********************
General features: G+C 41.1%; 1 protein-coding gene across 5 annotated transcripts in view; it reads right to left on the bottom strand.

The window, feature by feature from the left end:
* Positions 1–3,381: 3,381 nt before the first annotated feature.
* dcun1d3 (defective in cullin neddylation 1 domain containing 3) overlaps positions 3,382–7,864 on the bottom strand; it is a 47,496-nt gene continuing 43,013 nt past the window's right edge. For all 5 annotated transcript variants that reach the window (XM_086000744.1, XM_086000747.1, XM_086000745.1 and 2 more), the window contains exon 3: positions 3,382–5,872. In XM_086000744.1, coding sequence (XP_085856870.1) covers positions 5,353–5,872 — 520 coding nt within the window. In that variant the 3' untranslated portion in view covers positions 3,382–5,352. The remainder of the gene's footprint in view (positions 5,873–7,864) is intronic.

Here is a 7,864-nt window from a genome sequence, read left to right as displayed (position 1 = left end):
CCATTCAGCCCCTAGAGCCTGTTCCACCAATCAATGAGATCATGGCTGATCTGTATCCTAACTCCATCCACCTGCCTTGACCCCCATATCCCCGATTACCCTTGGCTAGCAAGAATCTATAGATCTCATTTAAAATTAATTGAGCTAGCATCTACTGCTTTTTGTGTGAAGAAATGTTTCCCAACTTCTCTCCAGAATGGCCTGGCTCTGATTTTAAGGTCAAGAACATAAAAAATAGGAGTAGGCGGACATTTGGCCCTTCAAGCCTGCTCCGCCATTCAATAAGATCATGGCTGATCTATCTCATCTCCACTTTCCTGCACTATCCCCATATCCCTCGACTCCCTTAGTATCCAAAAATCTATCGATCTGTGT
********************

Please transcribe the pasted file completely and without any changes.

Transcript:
General features: G+C 41.1%; 1 protein-coding gene across 5 annotated transcripts in view; it reads right to left on the bottom strand.

The window, feature by feature from the left end:
* Positions 1–3,381: 3,381 nt before the first annotated feature.
* dcun1d3 (defective in cullin neddylation 1 domain containing 3) overlaps positions 3,382–7,864 on the bottom strand; it is a 47,496-nt gene continuing 43,013 nt past the window's right edge. For all 5 annotated transcript variants that reach the window (XM_086000744.1, XM_086000747.1, XM_086000745.1 and 2 more), the window contains exon 3: positions 3,382–5,872. In XM_086000744.1, coding sequence (XP_085856870.1) covers positions 5,353–5,872 — 520 coding nt within the window. In that variant the 3' untranslated portion in view covers positions 3,382–5,352. The remainder of the gene's footprint in view (positions 5,873–7,864) is intronic.

Here is a 7,864-nt window from a genome sequence, read left to right as displayed (position 1 = left end):
CCATTCAGCCCCTAGAGCCTGTTCCACCAATCAATGAGATCATGGCTGATCTGTATCCTAACTCCATCCACCTGCCTTGACCCCCATATCCCCGATTACCCTTGGCTAGCAAGAATCTATAGATCTCATTTAAAATTAATTGAGCTAGCATCTACTGCTTTTTGTGTGAAGAAATGTTTCCCAACTTCTCTCCAGAATGGCCTGGCTCTGATTTTAAGGTCAAGAACATAAAAAATAGGAGTAGGCGGACATTTGGCCCTTCAAGCCTGCTCCGCCATTCAATAAGATCATGGCTGATCTATCTCATCTCCACTTTCCTGCACTATCCCCATATCCCTCGACTCCCTTAGTATCCAAAAATCTATCGATCTGTGT